HAMILTON - The door-to-door combat in Central Jersey’s battleground LD 14 has gotten so complex that each side is going into the base of the other to confuse, distort and bludgeon.
A mail campaign coordinated by the Republican State Leadership Committee out of Washington, D.C. continues to lay heavy artillery on Democratic Party-registered households.
The message attempts to jackhammer the base of state Sen. Linda Greenstein (D-14), a pro-unions public sector worker advocate.
The ads repeatedly reference Greenstein’s aye vote for Jon Corzine’s budget, arguing that her actions put public pensions at risk. The glossy mailers feature grim and besieged firefighters put in those postures, or so the ads argue, by Greenstein.
Stunned by the audacity of the ads to distract from the Gov. Chris Christie-backed public pension and benefits overhaul that Greenstein fought, two Democratic Party sources who regularly vote in legislative elections say they repeatedly received the mailers.
Not to be caught with a confused base, Greenstein forces, supplemented by teachers unon and labor Super PACs, have retaliated with ad drives onto the supposed base of former Republican state Sen. Pete Inverso.
Yesterday, during the Rush Limbaugh radio show, LD 14 listeners heard anti-Inverso Greenstein ads.
Much of the messaging targets Inverso’s role as the former CEO of Roma Bank, noting 57 worker layoffs during his time there, and questioning what the candidate sells as his prime asset: money management.
Greenstein has deployed union allies to turn the fire hoses on the GOP ad onslaught while Inverso has enlisted a brace of GOP allies to turn hard stares on anyone who questions the former senator’s integrity.
Inverso has more than rank and file Republicans committed to his cause.
This week, Christie appeared in a cable television ad chopping at Greenstein and promoting the veteran Hamilton politician.
"Despite what Linda Greenstein says, she is a partisan politican who has opposed my efforts at every turn," Christie says in the ad.
Christie polls high in the district and Inverso’s allies are hopeful of the 11th hour sales pitch made directly by the governor.
Dominick Marino, president of the Professional Firefighters Association and a staunch Greenstein backer, is rushing to counter the GOP, noting that Christie enacted legislation that increased pension contributions from 8.5% to 10%, increased health contributions to 33% and reduced the pension contributions of the employer while raising employee pension contributions.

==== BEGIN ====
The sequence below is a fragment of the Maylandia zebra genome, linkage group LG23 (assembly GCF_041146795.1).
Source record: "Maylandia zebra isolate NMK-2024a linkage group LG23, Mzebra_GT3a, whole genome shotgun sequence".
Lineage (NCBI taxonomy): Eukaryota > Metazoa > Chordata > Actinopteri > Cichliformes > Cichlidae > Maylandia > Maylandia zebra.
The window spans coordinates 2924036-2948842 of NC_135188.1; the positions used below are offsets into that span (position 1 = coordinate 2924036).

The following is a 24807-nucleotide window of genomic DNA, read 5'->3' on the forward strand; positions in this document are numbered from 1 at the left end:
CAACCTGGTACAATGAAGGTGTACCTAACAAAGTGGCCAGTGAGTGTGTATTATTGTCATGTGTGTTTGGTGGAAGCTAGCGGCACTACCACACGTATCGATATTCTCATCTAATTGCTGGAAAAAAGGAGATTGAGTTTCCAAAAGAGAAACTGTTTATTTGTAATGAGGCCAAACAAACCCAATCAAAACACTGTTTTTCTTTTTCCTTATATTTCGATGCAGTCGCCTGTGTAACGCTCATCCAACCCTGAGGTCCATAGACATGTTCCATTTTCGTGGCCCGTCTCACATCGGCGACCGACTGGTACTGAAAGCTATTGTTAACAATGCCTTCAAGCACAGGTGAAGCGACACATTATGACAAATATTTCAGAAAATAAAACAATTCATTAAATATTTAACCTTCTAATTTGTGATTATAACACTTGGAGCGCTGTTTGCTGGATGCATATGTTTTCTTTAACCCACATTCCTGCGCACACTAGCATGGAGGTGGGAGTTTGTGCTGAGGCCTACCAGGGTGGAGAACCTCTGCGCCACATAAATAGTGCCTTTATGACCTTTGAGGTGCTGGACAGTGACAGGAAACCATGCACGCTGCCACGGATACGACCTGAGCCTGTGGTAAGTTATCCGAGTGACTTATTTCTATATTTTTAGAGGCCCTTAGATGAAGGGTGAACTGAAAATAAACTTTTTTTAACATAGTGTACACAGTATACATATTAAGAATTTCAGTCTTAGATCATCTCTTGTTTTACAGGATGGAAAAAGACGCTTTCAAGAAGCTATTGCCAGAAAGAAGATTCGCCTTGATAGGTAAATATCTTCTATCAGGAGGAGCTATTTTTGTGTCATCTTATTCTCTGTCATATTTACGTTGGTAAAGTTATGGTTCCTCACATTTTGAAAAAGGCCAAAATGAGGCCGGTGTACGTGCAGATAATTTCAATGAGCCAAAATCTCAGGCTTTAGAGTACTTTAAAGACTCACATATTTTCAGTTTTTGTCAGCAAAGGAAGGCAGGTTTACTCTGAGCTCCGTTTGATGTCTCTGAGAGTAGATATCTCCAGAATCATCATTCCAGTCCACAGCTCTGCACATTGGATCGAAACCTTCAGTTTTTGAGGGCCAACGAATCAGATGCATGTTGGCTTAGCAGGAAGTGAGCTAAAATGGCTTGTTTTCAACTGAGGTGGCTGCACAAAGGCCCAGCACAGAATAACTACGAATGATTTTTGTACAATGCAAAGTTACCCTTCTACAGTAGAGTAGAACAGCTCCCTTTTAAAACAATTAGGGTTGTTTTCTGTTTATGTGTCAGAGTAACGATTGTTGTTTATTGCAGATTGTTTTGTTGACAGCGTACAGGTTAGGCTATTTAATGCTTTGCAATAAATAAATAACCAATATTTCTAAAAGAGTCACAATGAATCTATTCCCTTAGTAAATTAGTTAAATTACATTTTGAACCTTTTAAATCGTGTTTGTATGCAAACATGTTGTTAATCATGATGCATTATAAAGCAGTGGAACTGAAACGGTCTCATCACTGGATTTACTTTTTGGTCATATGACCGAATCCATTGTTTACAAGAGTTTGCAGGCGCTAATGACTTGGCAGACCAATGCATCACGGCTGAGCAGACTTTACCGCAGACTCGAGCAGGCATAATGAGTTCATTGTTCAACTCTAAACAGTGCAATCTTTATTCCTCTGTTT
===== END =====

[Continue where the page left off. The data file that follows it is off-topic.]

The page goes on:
“Linda Greenstein was also the prime sponsor of the first responders bill, which would have enhanced and helped all first responders throughout the state of New Jersey in workers compensation and Gov. Christie vetoed it,” Marino said. “She is for firefighters and first responders.”
Faced with union entrenchment, some of the former Republican senator’s forces continue to groan with the notion that they have not received sufficient contributions to check Greenstein’s union infrastructure.
Democrats are confident in LD 14 when they consider their labor-organized Election Day GOTV effort, and Greenstein's reputation as the ultimate retail politician.
Republicans counter with the fact that they have a woman they believe is a strong incumbent, Mayor Kelly Yaede, running in the biggest single town in LD14, Hamilton, to complement locally the boost the GOP hopes to get up top from Chrsitie.
The governor raised around $75,000 for the Inverso campaign at a breakfast and contributed an additional $15,000 for advertising down the stretch, sources say; roughly the equivalent of what he did in two other legislative districts: LD 18 and LD 38.
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"Christie’s method for coping with scandal has been more complicated. In January, the seemingly-local issue of lane closings on the George Washington Bridge, which created a massive traffic jam in the Hudson River town of Fort Lee, became one of national interest when it was revealed that one of Christie’s closest staffers had ordered them—for what looked like political retribution against a Democratic mayor. The scandal was quickly dubbed 'Bridgegate,' and unfortunately for Christie, it played into his reputation as a bully. Christie's response was to act unlike himself: humble." - Olivia Nuzzi- The Daily Beast
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